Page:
In an effort to protect former President Obama’s legacy, attorney generals from 16 states have joined together in a federal appeals court battle in defense of the Consumer Financial Protection Bureau.
Leading the charge is Connecticut Attorney General, George Jepsen, who expressed concern that President Trump will fire the director of the bureau and cancel the regulation program.
Bloomberg reported that the group, led by Jepsen, “asked a judge for permission to intervene in an appeal after a divided court ruled in October that the structure of the Consumer Financial Protection Bureau is unconstitutional.” The request is currently being considered by the court.
Trump announced on Monday that he would cut regulations by 75 percent, citing that he believes reducing regulations has a greater impact on economic growth than cutting taxes.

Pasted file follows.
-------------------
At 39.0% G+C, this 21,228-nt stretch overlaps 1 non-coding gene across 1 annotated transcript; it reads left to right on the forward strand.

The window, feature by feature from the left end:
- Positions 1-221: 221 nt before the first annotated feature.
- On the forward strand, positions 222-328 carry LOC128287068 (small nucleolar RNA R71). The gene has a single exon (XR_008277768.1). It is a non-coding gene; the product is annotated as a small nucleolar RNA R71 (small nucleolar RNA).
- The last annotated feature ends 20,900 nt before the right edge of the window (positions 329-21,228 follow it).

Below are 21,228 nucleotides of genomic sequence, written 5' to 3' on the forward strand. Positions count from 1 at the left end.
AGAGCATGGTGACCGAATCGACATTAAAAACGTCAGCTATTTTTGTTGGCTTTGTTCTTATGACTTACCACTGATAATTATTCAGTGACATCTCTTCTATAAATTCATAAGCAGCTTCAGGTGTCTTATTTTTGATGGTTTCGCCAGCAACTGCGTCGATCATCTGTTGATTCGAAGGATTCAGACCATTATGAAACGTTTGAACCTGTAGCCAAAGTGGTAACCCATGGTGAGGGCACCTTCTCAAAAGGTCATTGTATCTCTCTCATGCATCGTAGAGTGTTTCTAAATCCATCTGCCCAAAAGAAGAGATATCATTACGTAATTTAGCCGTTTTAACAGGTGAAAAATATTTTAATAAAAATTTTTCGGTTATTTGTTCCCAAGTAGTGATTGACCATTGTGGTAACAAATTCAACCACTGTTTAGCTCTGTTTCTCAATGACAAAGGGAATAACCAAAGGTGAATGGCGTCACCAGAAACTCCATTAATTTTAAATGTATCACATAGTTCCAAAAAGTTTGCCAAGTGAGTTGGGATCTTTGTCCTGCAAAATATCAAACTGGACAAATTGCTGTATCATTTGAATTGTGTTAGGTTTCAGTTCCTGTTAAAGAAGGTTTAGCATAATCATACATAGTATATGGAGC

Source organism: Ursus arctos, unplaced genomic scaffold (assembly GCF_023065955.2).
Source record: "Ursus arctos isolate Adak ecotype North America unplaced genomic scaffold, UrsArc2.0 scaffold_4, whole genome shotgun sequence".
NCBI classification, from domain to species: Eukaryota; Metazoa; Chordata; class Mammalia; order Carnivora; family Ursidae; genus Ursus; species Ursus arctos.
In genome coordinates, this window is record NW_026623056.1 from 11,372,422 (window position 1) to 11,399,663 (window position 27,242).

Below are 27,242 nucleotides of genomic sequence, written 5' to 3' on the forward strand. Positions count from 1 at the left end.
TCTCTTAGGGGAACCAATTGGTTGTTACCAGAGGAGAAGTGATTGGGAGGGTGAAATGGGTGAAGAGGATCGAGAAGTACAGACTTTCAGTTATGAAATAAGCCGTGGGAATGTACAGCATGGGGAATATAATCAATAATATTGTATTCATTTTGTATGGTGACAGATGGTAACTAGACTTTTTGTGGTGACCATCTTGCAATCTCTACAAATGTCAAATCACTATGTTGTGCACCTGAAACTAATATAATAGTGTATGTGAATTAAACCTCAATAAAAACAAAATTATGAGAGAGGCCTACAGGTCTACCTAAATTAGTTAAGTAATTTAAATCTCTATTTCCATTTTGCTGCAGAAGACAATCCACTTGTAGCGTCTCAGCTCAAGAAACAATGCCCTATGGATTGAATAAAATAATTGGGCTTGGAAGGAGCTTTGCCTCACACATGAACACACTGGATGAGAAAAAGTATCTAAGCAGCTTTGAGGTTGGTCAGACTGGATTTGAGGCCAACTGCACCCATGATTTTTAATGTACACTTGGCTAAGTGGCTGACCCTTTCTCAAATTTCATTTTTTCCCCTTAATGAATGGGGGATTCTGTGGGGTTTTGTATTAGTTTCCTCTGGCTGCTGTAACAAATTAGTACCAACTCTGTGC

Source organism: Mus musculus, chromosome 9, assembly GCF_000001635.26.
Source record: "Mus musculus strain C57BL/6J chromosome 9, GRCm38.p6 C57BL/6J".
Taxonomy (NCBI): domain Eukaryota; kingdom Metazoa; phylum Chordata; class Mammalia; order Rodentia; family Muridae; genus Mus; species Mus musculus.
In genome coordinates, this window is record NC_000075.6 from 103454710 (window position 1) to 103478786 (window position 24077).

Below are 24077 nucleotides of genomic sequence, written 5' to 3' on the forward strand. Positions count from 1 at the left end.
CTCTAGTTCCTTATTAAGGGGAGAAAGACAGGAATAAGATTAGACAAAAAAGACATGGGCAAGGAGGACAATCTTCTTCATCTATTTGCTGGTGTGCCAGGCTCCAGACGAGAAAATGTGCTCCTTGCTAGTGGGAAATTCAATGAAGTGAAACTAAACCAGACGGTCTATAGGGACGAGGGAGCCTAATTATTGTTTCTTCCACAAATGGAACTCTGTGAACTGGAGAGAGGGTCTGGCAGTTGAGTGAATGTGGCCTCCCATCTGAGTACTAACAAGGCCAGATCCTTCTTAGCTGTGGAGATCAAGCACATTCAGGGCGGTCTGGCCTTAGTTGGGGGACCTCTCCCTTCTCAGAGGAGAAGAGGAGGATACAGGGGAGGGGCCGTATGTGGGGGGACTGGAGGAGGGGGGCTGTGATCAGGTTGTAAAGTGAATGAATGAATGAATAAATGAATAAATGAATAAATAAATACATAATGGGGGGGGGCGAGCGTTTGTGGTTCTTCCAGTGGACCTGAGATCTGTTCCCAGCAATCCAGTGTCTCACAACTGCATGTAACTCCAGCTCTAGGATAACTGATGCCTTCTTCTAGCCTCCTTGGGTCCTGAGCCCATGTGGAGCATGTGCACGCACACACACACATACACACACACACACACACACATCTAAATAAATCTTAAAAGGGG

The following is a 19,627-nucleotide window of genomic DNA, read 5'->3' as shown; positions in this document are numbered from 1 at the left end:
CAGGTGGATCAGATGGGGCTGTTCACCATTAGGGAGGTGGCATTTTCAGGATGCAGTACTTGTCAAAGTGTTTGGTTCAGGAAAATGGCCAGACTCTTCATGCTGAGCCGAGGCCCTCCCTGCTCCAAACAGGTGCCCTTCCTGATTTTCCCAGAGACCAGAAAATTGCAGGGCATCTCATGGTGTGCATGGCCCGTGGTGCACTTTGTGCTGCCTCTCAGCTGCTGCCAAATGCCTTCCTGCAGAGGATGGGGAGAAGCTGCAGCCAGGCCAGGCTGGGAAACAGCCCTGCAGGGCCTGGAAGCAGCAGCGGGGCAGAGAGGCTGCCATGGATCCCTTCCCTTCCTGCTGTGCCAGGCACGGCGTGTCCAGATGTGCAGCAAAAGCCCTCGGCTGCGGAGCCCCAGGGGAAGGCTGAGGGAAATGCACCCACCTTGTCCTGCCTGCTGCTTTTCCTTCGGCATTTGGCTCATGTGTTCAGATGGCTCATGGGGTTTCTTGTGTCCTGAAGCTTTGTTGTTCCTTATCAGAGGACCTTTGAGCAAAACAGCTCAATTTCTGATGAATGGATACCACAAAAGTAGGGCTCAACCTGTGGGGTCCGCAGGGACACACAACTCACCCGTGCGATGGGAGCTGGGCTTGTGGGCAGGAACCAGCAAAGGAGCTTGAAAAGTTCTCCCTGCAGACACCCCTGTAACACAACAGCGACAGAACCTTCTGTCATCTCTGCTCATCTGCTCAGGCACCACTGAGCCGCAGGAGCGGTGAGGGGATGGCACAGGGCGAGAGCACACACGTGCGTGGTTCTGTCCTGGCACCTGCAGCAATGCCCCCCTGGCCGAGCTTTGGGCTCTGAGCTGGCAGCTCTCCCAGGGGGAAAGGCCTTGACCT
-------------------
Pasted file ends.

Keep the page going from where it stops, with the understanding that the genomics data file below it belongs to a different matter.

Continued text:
Jepsen said, “If President Trump implements his announced agenda, it’s hard to see it not ending up in court, whether it’s health care, immigration, consumer protection or gun safety. We will continue to work together over the next four years if we see President Trump do things that are unconstitutional or contrary to law.”
He claimed that efforts to keep the 5 1/2-year-old financial protection agency would have bipartisan support at the state level.
“On something like this, everyone is respectful,” he said. “It’s not the nastiness you see in Congress.”
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